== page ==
Book Review: Crossing by Pajtim Statovci

 
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CROSSING

by Pajtim Statovci

translated by David Hackston

Pushkin Press

 

Pajtim Statovci’s second novel Crossing, translated from the Finnish by David Hackston, follows the story of Bujar – “a man who cannot be a woman but who can sometimes look like a woman” – as he leaves the turbulent post-communist Albania and moves from one country to another, assuming a new identity every time he crosses a border. Ashamed of his background and pushed by a desire to “wipe [his] past away like a smudge of dirt from a shoe,” Bujar moves across nationalities and genders, becoming a Bosnian student in Berlin, a Spanish actor in New York, or a Turkish singer in Helsinki. Haunting and original, Crossing is an evocative exploration of loneliness, belonging, and the boundaries of self-invention.

Bujar learns the storytelling craft from his father – “a liar, just like all storytellers” – whose favourite are long Albanian folk tales, related throughout the book with often more attention than is given to the multinational settings. Details, Bujar realises, are what can turn a good tale into a brilliant one: “the sound of the hoarse, the colors, the dust on Konstandini’s metallic armor.” This is how he approaches inventing the narratives around his multitude of lives, too:

I am an only child and my parents died when I was fifteen. It was a car accident . . . I’ll never forget that day, the rain that plummeted like bullets from the sky, the fog and the damp hanging in layers over the city like rose petals, I’ll never forget how I had to identify my parents’ bodies in the hospital morgue, the soda machine that swallowed my coin and that I started rattling so furiously that the staff called the security guards.
— Pajtim Statovci (Crossing, p.234)

It would feel almost absurd to question the authenticity of a story so emotional and vivid – the fog like rose petals, the rattling soda machine – and, as Bujar finds, few people ever do. As long as the lie is convincing, he can be whoever he pleases. 

Although Bujar talks about his identities being a superficial copy of life, “a lie that must be created from nothing,” they always stem from something – as much as he wishes to become an entirely new creation, unburdened by past experiences, his identities blend reality and fiction. His suicide attempt in Rome creeps into the new narratives, as if to reflect his constant thoughts about death and dying: it is the only factual thing that he says about himself as twenty-three-year-old Ariana studying in Berlin; in New York City, he claims to have starred in an Italian film about life after a suicide attempt.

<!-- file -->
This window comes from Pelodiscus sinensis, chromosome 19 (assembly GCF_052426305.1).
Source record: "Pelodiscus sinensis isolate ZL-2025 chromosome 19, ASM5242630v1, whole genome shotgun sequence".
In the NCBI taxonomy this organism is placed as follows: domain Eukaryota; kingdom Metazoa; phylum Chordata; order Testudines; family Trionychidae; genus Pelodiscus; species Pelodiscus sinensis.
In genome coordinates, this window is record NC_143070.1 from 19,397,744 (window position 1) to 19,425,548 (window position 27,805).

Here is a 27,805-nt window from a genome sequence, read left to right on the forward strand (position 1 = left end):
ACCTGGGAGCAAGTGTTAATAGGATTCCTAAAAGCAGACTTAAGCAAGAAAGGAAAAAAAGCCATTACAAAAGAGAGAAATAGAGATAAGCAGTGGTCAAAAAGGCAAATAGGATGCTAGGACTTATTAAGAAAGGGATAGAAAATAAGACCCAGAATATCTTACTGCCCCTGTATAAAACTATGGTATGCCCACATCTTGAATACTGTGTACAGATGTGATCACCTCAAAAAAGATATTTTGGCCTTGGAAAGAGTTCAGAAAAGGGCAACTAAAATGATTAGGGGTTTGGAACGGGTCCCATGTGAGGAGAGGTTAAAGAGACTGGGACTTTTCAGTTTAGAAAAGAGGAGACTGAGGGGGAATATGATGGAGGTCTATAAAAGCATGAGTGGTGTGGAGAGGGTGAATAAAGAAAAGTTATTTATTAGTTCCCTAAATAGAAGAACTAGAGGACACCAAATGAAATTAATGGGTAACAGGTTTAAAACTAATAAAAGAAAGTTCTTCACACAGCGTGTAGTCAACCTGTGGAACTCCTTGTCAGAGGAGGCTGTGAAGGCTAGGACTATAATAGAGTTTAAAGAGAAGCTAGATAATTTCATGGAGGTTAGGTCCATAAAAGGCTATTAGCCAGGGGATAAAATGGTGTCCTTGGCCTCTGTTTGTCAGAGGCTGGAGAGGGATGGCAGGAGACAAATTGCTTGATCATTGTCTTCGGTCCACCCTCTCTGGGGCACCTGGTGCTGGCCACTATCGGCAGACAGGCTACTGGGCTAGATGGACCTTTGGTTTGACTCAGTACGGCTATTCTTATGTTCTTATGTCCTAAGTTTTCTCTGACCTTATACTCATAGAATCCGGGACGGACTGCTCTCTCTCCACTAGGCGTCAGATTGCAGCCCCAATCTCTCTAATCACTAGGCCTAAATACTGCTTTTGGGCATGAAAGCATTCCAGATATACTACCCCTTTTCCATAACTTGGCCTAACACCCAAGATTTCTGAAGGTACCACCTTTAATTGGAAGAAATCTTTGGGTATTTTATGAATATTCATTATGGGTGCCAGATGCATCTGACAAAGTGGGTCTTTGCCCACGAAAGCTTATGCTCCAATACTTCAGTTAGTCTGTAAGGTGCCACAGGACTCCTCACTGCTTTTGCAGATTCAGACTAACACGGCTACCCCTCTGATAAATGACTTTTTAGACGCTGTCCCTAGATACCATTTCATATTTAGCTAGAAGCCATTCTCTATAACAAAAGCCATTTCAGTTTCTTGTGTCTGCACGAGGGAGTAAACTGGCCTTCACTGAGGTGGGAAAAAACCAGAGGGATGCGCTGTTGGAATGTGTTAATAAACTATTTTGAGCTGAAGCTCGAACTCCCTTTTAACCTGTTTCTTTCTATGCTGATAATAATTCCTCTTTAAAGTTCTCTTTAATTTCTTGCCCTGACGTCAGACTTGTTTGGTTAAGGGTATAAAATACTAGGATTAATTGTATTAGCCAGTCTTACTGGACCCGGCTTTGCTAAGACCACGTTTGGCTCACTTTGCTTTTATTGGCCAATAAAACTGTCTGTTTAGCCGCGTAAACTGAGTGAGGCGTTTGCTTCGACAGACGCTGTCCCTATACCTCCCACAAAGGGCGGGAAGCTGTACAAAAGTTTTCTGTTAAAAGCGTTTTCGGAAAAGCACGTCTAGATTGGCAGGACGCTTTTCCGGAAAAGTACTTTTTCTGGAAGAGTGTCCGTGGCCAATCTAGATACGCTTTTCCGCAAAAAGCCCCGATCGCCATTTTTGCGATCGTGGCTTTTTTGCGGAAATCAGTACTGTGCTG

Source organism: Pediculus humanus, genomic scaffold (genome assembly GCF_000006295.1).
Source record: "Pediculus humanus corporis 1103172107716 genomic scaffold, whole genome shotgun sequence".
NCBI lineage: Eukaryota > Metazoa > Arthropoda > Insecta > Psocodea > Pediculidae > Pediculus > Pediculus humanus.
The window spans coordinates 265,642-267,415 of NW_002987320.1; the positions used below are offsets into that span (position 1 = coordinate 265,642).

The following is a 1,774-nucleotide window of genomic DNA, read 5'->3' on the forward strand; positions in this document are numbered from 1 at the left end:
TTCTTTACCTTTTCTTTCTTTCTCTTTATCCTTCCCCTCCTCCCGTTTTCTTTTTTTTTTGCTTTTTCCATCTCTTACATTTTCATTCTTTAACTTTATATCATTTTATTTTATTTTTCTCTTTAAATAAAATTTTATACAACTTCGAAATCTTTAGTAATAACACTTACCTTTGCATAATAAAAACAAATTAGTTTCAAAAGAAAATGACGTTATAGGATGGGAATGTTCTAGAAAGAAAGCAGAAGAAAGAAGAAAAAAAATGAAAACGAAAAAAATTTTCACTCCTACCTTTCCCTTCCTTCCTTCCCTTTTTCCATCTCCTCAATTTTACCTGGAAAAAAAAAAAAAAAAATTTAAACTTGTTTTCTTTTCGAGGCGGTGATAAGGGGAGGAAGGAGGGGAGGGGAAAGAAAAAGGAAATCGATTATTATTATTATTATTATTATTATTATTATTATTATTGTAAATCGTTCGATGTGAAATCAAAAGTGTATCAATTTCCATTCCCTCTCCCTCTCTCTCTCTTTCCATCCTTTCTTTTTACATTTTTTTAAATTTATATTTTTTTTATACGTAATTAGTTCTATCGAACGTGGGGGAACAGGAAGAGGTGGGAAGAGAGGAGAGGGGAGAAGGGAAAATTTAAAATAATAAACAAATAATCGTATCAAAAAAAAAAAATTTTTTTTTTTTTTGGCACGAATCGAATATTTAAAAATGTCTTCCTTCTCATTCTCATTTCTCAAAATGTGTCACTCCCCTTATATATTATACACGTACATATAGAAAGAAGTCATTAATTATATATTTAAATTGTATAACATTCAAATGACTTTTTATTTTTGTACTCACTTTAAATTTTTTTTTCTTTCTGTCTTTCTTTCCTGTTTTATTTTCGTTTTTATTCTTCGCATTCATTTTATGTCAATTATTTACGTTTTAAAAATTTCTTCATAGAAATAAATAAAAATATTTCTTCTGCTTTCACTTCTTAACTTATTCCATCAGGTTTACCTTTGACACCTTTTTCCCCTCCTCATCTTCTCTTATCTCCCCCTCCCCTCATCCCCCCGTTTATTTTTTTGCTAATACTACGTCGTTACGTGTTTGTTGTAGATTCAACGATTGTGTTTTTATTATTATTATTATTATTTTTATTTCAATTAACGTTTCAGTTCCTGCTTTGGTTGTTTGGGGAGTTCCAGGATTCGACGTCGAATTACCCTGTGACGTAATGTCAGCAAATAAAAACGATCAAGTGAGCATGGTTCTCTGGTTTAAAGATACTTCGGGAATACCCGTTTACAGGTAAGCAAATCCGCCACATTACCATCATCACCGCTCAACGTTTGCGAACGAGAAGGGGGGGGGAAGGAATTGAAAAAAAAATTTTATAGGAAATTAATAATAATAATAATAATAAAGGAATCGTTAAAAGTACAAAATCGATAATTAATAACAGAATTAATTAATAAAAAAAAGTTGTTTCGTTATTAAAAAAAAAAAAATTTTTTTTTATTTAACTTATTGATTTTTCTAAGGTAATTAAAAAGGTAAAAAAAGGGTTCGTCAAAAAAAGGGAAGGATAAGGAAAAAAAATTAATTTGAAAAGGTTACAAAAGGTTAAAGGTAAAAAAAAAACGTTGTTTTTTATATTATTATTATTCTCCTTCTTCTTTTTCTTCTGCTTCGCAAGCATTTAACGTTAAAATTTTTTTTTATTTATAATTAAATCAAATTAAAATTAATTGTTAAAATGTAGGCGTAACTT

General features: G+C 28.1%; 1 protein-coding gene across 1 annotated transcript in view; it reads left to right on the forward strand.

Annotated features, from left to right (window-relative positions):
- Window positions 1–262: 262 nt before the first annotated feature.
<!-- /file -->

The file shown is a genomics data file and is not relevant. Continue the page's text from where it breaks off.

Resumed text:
And at times, he steals the reality of other people. Inventing himself is not just about a different name and backstory – “I decided to create new hopes and dreams,” he states after receiving the right to remain in Italy. In Helsinki, he starts a relationship with Tanja, a shy transgender woman who dreams of being a singer, and he uses her identity to enter a singing competition – from her name and clothes to her experiences as a trans woman in Finland. This is also the moment when the narrative turns almost into social satire: Bujar enters an environment that rewards his pathological lies, where the programme producers care less about the contestants showing vocal talent than about them having a good backstory – whether it is real or not.

This idea of being “real” is something that returns throughout the book – what is a real identity, and why does it have to be set in stone, permanently attached to a single gender or to the place we were born in? You can, according to Bujar, practise “telling lies in such a way that it’s not lying at all. It’s just a way of being.” When Tanja tells Bujar about her hormone treatment, he wonders, “Why can’t you simply decide to be a man or a woman by wearing men’s or women’s clothing? . . . Why can’t everybody present themselves the way they want to?” – seemingly baffled at the prospect of anyone going to great lengths to change their body when you can simply bring a new one into existence by telling a believable story. After all, people are “eager to construct,” easily assigning roles without asking any more questions beyond what they see as basic facts – Where do you come from? Are you a man or a woman? And to Bujar, facts can be moulded, too – your desire to be impacts your being, your shoulders can broaden, your feet can shrink. At times, he appears to be testing the boundaries of his creations: as Ariana, for instance, he goes home with a man he had just met and is violently attacked when his biological sex is discovered.

Crossing takes place in many settings and touches on weighty topics without space to flesh them out – homelessness, suicide, and transphobia to name a few – and it is quite impressive that the narrative feels detailed and complete nonetheless, centring on Bujar’s development. The reader might not learn much about New York City, but will know how New York City makes Bujar feel. (Like he can achieve anything and be anyone if he works hard enough – or not, because success, as he soon realises, is often a mix of coincidence and privilege, and there are a hundred failures for every success story.) A rich, captivating, and beautifully written novel.

Crossing by Pajtim Statovci is translated by David Hackston and published in the UK by Pushkin Press on 2 May 2019.


 
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ALICE PIOTROWSKA

PhD Researcher at the University of Stirling, examining the past five decades of Scottish publishing in collaboration with HarperCollins and Publishing Scotland. Graduated with an MSc in Publishing from Edinburgh Napier University and a BA in English from Queen’s University (Canada). Loves Inside Llewyn Davis, Peter Gabriel, and flat design.

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Alice Piotrowska